I participated in a discussion in a LinkedIn group where people were talking about whether or not members duplicated content shared on Twitter. Almost to a person, the group indicated they never replicated content and, in fact, they thought it was spammy to do so. I wholeheartedly disagreed, because it’s impossible for most people on any given day to see all of the content shared online. So to share content (which is often a marketing message of some sort) only once – on any social network, and expect it to have an impact and drive action is, well, somewhat naïve.

So, knowing what your audience likes, when they like it, testing your messaging (both the construction and wording of your messages and the timing of when they are shared) is truly the path to any kind of successful return on what you’re doing for and with your brand in social media channels. And the audiences across channels all have different preferences and keeping that in mind as it relates to your brand is important.

What do you think? When it comes to determining the best and worst times to post on social networks, what sort of information sources do you use? And if you’ve analyzed your own data, do you find your audience’s preferences tend to contradict the generalized findings of third-party data?

Posts On This Topic You Might Like:

From Digital Trends: The When and the Where of Expert Updating

From V3: Measure Social ROI With Google Analytics Social

From Inkling Media: Positioning Your Blog Content to Get it Read and Shared

Image: susivinh via Compfight cc

  • http://www.magnetsocialmedia.com/social-media-blog.html Karen Moran

    While I can appreciate general times to post – Facebook in particular is the exact opposite for pretty much every one of my clients… Facebook posts do the best between 1 and 4 p.m. and the worst from 8 p.m. to 8 a.m. and on weekends. Early Saturday AM and Early Sunday PM kill it for them. 7-8 AM during the week is most ideal for mine. Posts during the day fall on deaf ears and post concert posts at 11PM of the event kill it for a music venue client. Every community is different and it’s important to stay in touch with yours.

  • ShellyKramer

    That’s exactly what I wanted to hear! Thanks Karen.

  • Ted Rubin

    Great post Shelly, and something so very important and very often overlooked. Even for those without access or time to acquire the data, trial and error is so easy.

  • ShellyKramer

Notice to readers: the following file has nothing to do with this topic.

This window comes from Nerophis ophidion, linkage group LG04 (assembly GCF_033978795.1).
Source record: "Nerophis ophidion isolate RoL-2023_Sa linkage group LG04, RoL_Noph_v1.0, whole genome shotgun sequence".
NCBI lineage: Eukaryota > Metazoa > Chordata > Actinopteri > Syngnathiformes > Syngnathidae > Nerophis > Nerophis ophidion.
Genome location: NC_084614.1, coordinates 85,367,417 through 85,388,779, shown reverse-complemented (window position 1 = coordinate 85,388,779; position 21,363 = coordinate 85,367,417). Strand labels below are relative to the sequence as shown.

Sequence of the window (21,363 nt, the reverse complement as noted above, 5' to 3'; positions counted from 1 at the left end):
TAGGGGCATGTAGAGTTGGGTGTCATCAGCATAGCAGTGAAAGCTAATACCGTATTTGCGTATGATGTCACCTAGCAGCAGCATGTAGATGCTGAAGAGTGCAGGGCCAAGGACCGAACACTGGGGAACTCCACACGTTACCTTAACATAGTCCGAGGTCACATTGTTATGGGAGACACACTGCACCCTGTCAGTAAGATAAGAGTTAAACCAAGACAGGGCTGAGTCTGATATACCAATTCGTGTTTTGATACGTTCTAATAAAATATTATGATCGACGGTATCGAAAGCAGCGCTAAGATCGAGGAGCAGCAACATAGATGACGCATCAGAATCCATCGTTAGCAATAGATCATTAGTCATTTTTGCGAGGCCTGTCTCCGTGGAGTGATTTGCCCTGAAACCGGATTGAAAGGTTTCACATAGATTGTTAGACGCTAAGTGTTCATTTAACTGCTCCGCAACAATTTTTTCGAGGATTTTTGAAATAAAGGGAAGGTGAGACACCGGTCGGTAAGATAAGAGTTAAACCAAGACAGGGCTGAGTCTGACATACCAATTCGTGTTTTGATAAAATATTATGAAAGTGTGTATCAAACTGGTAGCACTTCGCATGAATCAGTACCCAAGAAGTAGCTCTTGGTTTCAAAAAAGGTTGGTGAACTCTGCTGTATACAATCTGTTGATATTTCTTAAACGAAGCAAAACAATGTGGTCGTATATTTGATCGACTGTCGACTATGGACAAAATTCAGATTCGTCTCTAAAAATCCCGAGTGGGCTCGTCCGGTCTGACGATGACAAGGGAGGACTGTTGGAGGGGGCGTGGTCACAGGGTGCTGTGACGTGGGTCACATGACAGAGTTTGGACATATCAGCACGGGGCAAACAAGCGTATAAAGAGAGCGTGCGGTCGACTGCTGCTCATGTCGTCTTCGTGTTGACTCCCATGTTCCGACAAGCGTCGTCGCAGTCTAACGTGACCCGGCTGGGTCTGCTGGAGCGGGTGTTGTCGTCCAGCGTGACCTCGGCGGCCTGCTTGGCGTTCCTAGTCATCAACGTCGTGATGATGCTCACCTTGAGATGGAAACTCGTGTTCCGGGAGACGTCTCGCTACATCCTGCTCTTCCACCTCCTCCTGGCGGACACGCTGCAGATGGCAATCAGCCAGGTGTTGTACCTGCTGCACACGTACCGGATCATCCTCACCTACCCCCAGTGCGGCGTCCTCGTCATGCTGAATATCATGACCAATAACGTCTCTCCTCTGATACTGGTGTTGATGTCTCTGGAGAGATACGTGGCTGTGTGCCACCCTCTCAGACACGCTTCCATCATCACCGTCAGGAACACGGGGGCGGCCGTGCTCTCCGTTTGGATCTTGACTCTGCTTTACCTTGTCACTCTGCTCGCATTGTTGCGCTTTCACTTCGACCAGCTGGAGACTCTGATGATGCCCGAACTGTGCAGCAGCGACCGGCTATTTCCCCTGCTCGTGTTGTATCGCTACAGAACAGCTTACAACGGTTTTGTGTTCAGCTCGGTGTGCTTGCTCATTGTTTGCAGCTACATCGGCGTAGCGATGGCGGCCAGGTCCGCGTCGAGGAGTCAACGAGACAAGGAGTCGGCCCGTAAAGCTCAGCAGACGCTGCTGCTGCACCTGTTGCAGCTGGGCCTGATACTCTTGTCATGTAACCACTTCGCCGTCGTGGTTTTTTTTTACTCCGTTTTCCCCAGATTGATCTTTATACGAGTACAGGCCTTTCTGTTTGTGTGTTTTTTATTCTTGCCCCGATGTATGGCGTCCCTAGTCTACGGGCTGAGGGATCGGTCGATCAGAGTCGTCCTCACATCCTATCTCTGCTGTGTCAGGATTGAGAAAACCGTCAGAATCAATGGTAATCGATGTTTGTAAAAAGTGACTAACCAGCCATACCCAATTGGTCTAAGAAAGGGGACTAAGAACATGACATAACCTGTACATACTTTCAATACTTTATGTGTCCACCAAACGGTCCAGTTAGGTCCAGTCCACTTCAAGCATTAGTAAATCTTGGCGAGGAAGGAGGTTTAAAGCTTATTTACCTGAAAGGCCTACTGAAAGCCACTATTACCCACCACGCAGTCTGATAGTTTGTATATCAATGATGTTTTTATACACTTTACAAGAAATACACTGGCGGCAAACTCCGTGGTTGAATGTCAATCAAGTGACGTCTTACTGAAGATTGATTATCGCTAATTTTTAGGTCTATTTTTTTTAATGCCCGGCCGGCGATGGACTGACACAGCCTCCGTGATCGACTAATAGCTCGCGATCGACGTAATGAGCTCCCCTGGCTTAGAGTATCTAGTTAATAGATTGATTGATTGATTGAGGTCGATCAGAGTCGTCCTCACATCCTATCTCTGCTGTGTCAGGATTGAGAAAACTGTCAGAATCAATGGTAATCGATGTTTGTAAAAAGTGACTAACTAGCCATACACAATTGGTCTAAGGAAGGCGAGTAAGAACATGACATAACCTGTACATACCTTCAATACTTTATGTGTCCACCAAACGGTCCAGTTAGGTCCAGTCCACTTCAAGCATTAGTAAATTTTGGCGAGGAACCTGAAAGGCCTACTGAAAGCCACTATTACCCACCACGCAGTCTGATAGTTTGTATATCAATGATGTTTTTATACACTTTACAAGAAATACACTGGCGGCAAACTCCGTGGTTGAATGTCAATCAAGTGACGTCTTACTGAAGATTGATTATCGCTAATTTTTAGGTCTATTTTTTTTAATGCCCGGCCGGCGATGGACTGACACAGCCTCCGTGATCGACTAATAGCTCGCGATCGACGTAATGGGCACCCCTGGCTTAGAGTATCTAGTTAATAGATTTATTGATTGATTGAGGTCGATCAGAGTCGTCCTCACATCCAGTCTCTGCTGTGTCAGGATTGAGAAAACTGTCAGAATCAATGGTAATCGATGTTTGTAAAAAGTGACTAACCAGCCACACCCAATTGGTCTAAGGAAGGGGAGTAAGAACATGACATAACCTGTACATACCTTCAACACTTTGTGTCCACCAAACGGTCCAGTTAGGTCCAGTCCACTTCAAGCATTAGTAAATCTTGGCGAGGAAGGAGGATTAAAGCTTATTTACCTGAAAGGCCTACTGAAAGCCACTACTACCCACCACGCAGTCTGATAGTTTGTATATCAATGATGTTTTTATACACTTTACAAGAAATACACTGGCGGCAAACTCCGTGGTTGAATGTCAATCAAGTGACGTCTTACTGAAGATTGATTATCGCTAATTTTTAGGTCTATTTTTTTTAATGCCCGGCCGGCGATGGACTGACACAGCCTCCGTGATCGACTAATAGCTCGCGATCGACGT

Thanks Ted … test, test, and test some more is pretty much my mantra! Thanks for coming by, my friend. Hope all is well in your world.

  • Caron White

    Quick comment on the duplicate posting – also important to remember that it truly is not spammy because you have different groups of customers and contacts on each social network. It is essential for time constraints (we are running a business) to use those tools such as hootesuite to reach all of the audiences. We use different social media for different reasons and different messages, and it’s always an experiment to see where we are reaching the right targets. Great chart!

  • Ted Rubin

    Yes, yes, yes :-)

    All good, hope for you too. Look forward to seeing you f2f sometime soon :-)

  • ShellyKramer

    I think you have to be very careful with duplicate posting, Caron. I think that respecting the individual nature of each of your communities is important, so I rarely use tools to cross post. And based on the size of the communities I’ve built, it seems to work – that being authentically there. But most importantly, it’s whatever works for you!

  • Grace Keh

    This really changes based on where the majority of your fans live + content topic + and average age. For instance, I manage a page w 4 million + likes that has a significant bulk of people from Chile (!?) where it is 3-5 hours ahead of PST. If I post at 2am PST — it does better than some 10am PST posts. Or another page where the age group is younger and 9am means school rather than work (where one would imagine it’s easier to access social, but I may be dating myself here).